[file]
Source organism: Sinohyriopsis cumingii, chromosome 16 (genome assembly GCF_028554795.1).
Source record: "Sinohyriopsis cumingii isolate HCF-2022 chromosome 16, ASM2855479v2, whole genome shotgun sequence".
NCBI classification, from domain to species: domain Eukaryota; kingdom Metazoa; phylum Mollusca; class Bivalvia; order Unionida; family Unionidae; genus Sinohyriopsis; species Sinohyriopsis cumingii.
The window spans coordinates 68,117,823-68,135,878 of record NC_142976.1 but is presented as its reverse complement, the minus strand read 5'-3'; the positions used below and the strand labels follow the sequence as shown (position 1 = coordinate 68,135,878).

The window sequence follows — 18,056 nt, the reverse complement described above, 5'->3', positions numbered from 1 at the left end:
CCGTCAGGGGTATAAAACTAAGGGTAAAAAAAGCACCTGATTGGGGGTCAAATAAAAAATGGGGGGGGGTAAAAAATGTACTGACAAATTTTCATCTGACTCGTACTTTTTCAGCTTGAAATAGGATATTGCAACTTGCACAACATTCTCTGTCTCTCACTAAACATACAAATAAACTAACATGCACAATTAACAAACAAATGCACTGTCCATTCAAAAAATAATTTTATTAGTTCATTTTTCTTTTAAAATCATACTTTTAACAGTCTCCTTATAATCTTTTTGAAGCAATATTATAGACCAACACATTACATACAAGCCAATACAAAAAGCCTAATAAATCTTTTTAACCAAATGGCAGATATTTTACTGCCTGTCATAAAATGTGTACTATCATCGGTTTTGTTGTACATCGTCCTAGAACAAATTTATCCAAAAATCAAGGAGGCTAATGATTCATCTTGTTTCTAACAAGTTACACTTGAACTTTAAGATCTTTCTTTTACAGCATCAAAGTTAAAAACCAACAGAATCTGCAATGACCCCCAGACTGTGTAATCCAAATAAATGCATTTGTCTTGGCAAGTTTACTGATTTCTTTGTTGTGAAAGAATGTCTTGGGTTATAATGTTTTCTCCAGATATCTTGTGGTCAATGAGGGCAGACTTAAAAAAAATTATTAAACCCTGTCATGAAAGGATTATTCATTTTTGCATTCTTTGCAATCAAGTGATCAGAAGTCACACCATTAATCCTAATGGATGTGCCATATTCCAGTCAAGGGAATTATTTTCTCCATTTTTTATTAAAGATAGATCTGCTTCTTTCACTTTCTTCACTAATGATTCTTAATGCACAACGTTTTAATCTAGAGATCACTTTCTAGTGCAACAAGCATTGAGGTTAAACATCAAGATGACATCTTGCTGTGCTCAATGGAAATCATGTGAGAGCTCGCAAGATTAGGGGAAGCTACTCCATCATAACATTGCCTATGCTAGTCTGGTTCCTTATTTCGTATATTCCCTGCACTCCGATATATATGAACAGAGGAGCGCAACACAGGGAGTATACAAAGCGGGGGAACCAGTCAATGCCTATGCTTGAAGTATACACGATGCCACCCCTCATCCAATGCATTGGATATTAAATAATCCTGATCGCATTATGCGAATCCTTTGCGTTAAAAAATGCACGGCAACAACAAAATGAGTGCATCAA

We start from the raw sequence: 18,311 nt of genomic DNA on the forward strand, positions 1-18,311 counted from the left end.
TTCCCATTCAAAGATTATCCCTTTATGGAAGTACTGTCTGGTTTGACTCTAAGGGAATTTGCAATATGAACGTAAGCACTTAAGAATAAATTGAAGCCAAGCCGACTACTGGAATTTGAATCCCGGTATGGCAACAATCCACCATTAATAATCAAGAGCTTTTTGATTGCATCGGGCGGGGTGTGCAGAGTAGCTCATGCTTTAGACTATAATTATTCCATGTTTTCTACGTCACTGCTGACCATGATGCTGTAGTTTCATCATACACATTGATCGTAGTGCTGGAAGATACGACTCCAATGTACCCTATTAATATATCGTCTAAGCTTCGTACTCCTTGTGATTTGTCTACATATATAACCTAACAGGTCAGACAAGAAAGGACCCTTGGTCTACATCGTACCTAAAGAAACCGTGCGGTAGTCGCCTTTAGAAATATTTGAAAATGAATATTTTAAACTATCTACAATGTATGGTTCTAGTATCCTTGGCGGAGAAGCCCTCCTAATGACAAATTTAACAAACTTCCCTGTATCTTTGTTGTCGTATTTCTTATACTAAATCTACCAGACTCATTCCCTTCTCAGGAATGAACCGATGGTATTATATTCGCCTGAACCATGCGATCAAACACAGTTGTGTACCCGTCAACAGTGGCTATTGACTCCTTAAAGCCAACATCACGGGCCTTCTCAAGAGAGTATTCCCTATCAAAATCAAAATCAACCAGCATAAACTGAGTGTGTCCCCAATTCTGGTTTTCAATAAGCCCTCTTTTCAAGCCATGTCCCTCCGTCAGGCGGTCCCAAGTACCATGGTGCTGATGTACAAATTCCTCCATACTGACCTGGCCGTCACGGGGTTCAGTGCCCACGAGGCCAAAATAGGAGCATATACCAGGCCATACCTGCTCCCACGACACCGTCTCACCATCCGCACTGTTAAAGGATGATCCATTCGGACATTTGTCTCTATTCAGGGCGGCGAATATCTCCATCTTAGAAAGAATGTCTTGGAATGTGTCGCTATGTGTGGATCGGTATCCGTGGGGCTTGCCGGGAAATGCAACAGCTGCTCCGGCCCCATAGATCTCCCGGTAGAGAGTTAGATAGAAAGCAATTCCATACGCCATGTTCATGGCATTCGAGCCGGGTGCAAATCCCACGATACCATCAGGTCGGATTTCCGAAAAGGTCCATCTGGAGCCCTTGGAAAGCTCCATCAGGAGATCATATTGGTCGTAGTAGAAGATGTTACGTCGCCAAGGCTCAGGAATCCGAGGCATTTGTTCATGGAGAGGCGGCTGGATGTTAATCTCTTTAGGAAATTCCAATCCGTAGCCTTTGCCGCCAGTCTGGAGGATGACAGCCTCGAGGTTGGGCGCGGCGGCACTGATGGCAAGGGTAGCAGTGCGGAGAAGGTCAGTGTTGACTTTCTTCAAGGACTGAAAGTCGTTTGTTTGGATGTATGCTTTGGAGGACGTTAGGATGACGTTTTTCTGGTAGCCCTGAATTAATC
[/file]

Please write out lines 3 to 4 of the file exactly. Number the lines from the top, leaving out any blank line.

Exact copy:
NCBI classification, from domain to species: domain Eukaryota; kingdom Metazoa; phylum Mollusca; class Bivalvia; order Unionida; family Unionidae; genus Sinohyriopsis; species Sinohyriopsis cumingii.
The window spans coordinates 68,117,823-68,135,878 of record NC_142976.1 but is presented as its reverse complement, the minus strand read 5'-3'; the positions used below and the strand labels follow the sequence as shown (position 1 = coordinate 68,135,878).